Resources – Teaching and Learning

This page contains resources to help teachers plan a philosophy course, unit, lesson; and to encourage the creation of a philosophy club or discussion group. It includes materials that can be used as primary texts to be interpreted, analyzed, and discussed; as well as materials that can be used for background information and materials for tapping into the various streams of philosophical discourse going on around us.

Primary philosophy texts

1. By philosophers past

Educational Philosophies Reader
Edited by Grace Roosevelt (March, 2011)
Roosevelt teaches at the Metropolitan College of New York. The Reader is used in the Values and Ethics course taught to both undergraduate and graduate students at MCNY and includes short, accessible, and provocative selections from the works of Plato, Locke, Rousseau, Mann, Washington, Du Bois, Dewey, and Freire.

The book can be ordered from: lulu.com.

Guide to Philosophy on the Internet
Although this site hasn’t been updated recently, it remains one of the most comprehensive web resources. Maintained by Peter Suber at Earlham College in Indiana, the site includes primary texts, lesson plans, syllabi, bibliographies, philosophical associations, and much more that will be helpful to anyone planning to teach philosophy.

Early Modern Philosophy
This site contains classic philosophic texts – Descartes, Hume, Locke, Kant, among others – translated into readable English by Jonathan F. Bennet, a distinguished British philosopher.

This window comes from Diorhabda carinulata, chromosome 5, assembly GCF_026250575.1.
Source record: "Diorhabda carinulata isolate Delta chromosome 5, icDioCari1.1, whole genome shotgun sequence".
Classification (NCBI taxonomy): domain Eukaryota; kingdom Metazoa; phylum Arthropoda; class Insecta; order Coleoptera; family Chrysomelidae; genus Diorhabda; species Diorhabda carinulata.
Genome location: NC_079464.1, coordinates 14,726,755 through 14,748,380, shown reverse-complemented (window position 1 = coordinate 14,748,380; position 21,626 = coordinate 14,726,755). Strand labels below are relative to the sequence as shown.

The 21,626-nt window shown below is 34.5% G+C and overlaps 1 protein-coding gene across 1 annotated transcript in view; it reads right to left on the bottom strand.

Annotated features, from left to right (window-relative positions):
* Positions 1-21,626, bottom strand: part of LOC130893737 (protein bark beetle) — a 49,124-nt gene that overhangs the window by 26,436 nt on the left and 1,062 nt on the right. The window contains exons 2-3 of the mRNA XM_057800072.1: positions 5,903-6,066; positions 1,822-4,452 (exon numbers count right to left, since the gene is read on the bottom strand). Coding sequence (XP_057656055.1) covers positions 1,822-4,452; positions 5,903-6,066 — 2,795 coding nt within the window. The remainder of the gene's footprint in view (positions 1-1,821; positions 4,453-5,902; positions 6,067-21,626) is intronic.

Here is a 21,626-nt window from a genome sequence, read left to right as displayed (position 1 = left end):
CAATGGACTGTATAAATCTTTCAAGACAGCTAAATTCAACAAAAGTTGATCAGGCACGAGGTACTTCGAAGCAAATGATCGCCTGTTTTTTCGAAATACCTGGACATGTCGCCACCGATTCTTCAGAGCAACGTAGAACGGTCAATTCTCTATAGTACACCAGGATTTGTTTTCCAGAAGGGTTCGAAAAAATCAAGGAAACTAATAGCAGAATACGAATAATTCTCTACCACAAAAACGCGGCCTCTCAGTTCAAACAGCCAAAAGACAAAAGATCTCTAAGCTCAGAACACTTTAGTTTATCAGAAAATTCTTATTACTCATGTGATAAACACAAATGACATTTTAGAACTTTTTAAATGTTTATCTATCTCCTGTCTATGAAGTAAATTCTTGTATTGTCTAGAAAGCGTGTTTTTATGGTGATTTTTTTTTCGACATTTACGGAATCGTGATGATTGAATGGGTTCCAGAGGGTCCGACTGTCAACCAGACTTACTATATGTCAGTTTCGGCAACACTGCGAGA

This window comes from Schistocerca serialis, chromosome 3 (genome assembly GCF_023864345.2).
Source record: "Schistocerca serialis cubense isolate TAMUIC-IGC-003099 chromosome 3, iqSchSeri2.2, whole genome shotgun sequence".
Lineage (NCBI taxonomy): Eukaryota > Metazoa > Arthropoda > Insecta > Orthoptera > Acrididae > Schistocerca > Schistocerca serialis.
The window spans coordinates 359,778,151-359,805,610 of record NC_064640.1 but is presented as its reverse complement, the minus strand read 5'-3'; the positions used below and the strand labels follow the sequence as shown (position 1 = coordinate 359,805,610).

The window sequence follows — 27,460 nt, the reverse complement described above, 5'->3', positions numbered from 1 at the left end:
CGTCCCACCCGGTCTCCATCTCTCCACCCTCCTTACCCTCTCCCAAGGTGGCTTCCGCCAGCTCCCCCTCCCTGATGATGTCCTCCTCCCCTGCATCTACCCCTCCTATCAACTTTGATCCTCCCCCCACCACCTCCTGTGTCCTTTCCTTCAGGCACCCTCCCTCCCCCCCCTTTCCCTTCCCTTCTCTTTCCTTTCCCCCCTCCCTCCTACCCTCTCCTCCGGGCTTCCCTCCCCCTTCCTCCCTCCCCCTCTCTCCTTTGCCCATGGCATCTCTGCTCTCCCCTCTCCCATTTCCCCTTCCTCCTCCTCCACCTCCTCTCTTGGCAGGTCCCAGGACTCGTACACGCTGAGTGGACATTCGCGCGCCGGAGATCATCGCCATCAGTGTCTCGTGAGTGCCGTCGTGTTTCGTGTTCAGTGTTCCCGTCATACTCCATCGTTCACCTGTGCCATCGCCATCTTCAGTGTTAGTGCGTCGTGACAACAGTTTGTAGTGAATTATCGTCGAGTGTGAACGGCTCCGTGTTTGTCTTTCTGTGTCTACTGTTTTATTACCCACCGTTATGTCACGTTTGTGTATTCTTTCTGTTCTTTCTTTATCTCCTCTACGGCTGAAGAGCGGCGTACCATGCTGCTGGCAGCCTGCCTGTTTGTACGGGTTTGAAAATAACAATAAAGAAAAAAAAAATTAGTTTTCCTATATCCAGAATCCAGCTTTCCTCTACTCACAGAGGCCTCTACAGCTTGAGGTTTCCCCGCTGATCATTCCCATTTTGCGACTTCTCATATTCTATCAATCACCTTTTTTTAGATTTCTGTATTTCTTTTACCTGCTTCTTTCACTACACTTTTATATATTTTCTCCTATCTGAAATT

Agora Publications
“Agora Publications offers dramatic performances of the dialogues of Plato and David Hume to help recapture this valuable Socratic tradition. We revise the texts to make them more accessible to contemporary readers and listeners while leaving them unabridged and striving to be faithful to their original meaning. In this way we contribute to the marketplace of ideas and continue the rich philosophical tradition in which careful and precise thinking blend with literary and poetic creation.”

2. By contemporary philosophers

Exploring Ethics: An Introductory Anthology
by Steven M. Cahn, ed. (Oxford University Press, 2008)

Ethics in Practice: An Anthology
by Hugh LaFollette, editor (Wiley-Blackwell, 2006)

Moral Clarity: A Guide for Grown-Up Idealists
by Susan Neiman (Harcourt, 2008)

Common Morality: Deciding What to Do
by Bernard Gert (Oxford University Press, 2007)


Non-Traditional Primary Materials

1. Stories/literature/cases

a. Collections

Online Ethics Center at the National Academy of Engineering
This site is addressed to engineers but it has a great deal of useful information for those interested in teaching ethics (click on Education, then Pre-College Materials).

Philosophy for Kids
Featuring the groundbreaking work of Dr. Gareth Matthews, this website explores how teachers can use children’s literature to introduce philosophical issues.

Teach Philosophy 101
Villanova philosophy professor John Immerwahr created a resource-rich page for philosophy teachers: it includes readings, activities, and lesson plans. Though it’s targeted at college teachers, much of the material can be adapted for pre-college use.

b. Particular pieces

  • Think About It!
    by Amy Leask
    a series of philosophy books for children